Tri-City Ledger -

By Gretchen McPherson
Ledger Staff 

Century addresses grand jury report

Solutions to problems being worked on; transparency is sought

 

May 9, 2019



At a special meeting to address the grand jury and Florida League of Cities reports that resulted from a recent investigation into the town of Century was held Tuesday night to address the town's issues.

Councilman Ben Boutwell gave out a document draft about the rules and procedures of the meetings, stating there are no policies and procedures in place.

Among nine people present, suggestions were made that the council could address public comment at the meeting's beginning instead of the end so that citizens would not have to sit through other unrelated business and they could address an item, especially if it is going to be discussed or voted on at that meeting.

Suggestions were made to include the agenda be put on the town's website prior to the meetings to give citizens a chance to see what will be addressed at the council or other meetings. Social media and churches were suggested as places to provide public notices for meetings also and that proof of publication for proper notice for meetings is vital to stay within the laws involving the Sunshine Law.

Discussion moved to the town's finances and the status of the gas and water departments.

Town Planner Debbie Nickles asked how close the town is to declaring a financial emergency under state law, according to what the report said.

CPA Robert Hudson read several criteria that would make that happen and assured that the town's status did not meet those criteria to his knowledge. He cited a recent overdraft of payroll checks, but said that the “lack of funds” was not the case.

Mary Hudson asked if the town had the money to pay the bills and where the money is coming from. Hudson said the loss on the bottom line reflects expenses, non-cash expenses, such as annual water system depreciation, makes it look in the negative.

“It's all about cash flow,” said Hudson. “The water fund is probably break even or a little of positive cash flow. We know the gas fund is in a negative cash flow, to the tune of $150,000 to $175,000, per year, and that's what we budgeted for this coming year, hoping to find what that problem was in the billing quantity versus the purchase quantity. If that is resolved, in my opinion, I think the gas fund will just about break even and it would be that big deficit of $150,000 to $175,000 per year.”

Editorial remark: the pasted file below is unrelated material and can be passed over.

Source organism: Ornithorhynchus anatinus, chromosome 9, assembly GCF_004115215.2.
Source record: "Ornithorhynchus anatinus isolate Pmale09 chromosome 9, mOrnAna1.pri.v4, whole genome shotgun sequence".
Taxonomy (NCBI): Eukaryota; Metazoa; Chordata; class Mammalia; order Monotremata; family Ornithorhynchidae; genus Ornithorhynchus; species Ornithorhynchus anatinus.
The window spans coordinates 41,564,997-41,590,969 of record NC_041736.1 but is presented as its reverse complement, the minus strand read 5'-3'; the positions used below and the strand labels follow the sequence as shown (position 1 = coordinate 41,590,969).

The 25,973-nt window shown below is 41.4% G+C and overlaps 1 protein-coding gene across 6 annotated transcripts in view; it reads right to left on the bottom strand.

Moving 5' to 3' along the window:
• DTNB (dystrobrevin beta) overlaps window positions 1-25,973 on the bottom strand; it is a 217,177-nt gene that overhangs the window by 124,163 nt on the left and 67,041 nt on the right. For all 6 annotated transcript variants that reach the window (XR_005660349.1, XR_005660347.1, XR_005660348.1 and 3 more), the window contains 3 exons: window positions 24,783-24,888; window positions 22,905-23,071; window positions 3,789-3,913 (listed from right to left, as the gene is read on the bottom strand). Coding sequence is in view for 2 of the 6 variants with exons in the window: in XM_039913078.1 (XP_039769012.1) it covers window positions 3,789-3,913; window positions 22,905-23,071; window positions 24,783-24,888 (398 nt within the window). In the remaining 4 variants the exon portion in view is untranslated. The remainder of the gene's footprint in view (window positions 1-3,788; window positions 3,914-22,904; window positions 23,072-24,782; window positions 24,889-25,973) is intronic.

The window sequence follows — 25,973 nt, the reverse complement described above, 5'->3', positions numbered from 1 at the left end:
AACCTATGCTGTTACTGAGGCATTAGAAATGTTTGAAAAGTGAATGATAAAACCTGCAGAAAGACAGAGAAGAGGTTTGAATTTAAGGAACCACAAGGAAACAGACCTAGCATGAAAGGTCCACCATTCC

Nickles asked if the town can pay its bills when it goes over budget on items.

Hudson said that the budgetary control for each department should be at the superintendent level. He said you have to amend the budget or find that money somewhere else to put in that budget line item.

“In a perfect world, the budgetary control is the way you run your business,” he said. “But day in and day out, things happen you cannot control.”

He cited examples of problems, such as infrastructure or town maintenance problems, that make it difficult to follow the budget.

Nickles then asked if a reserve fund or budget for emergencies would be more prudent.

“What's the point of having a budget if you're not going to abide by it?,” said Nickles. “If you're always over budget, what is the purpose? It sounds like there is no accountability for the budget.”

Hudson said in Florida, when the council votes to pay a particular that puts that particular line item over the budget, they are amending the budget at that point. He said it makes it difficult to run a town, but said that this past year's budget has run closer to reality than what it has been historically, with the exception of a couple of large unexpected expenditures.

He said that with plans, the superintendents should be able to hone their expected budgets to maintain their departments better as time goes by.

Nickels suggested more transparency with the town workers to know what is going on all the time,, not just when there is an emergency. Councilwoman Ann Brooks said she would like to see more communication between the department heads, town workers and the public.

Mary Hudson asked if the town does not have the money and therefore cannot afford an item, why the town is purchasing it.

Robert Hudson pointed out that the garbage fund has had $35,000 to $40,000 cash each year, which helps defray the expense in the gas funds.

“Historically, we've had excess money accumulate in the water fund that helped defray the gas fund,” said Hudson. “We have accumulated in the past in the special revenue fund, monies from rents from buildings that the town has that was designated for economic development, the council has agreed to utilize some of that money to help defray the expense of the gas fund. Currently, in the General Fund, through March, we have about $75,000 more in revenue coming in than what we budgeted, and that's due to Capital Trust, almost 98 percent of it is from that. Therein, is where the money comes fro to pay the bills. If we did away with Capital Trust, we would really be in a world of hurt.”